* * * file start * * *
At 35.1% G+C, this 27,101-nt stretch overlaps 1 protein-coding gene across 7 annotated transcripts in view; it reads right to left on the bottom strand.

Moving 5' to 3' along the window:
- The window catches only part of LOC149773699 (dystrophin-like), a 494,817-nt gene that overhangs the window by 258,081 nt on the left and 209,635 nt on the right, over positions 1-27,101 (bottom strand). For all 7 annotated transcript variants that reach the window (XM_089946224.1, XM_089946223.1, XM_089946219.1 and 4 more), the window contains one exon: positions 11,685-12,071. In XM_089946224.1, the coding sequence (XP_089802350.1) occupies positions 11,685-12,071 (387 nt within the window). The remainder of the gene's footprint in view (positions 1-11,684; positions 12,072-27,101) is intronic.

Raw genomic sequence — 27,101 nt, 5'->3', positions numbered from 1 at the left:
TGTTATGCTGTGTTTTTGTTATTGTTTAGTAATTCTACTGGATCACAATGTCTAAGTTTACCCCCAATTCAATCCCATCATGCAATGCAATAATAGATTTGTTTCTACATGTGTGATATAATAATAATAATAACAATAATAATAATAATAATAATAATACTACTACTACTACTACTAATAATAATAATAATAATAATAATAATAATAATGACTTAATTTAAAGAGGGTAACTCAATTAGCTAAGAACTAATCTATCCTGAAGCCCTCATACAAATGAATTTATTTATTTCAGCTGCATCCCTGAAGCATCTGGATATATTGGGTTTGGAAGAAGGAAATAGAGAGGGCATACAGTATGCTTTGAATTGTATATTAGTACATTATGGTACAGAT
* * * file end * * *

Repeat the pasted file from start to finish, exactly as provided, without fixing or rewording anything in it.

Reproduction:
At 35.1% G+C, this 27,101-nt stretch overlaps 1 protein-coding gene across 7 annotated transcripts in view; it reads right to left on the bottom strand.

Moving 5' to 3' along the window:
- The window catches only part of LOC149773699 (dystrophin-like), a 494,817-nt gene that overhangs the window by 258,081 nt on the left and 209,635 nt on the right, over positions 1-27,101 (bottom strand). For all 7 annotated transcript variants that reach the window (XM_089946224.1, XM_089946223.1, XM_089946219.1 and 4 more), the window contains one exon: positions 11,685-12,071. In XM_089946224.1, the coding sequence (XP_089802350.1) occupies positions 11,685-12,071 (387 nt within the window). The remainder of the gene's footprint in view (positions 1-11,684; positions 12,072-27,101) is intronic.

Raw genomic sequence — 27,101 nt, 5'->3', positions numbered from 1 at the left:
TGTTATGCTGTGTTTTTGTTATTGTTTAGTAATTCTACTGGATCACAATGTCTAAGTTTACCCCCAATTCAATCCCATCATGCAATGCAATAATAGATTTGTTTCTACATGTGTGATATAATAATAATAATAACAATAATAATAATAATAATAATAATACTACTACTACTACTACTAATAATAATAATAATAATAATAATAATAATAATGACTTAATTTAAAGAGGGTAACTCAATTAGCTAAGAACTAATCTATCCTGAAGCCCTCATACAAATGAATTTATTTATTTCAGCTGCATCCCTGAAGCATCTGGATATATTGGGTTTGGAAGAAGGAAATAGAGAGGGCATACAGTATGCTTTGAATTGTATATTAGTACATTATGGTACAGAT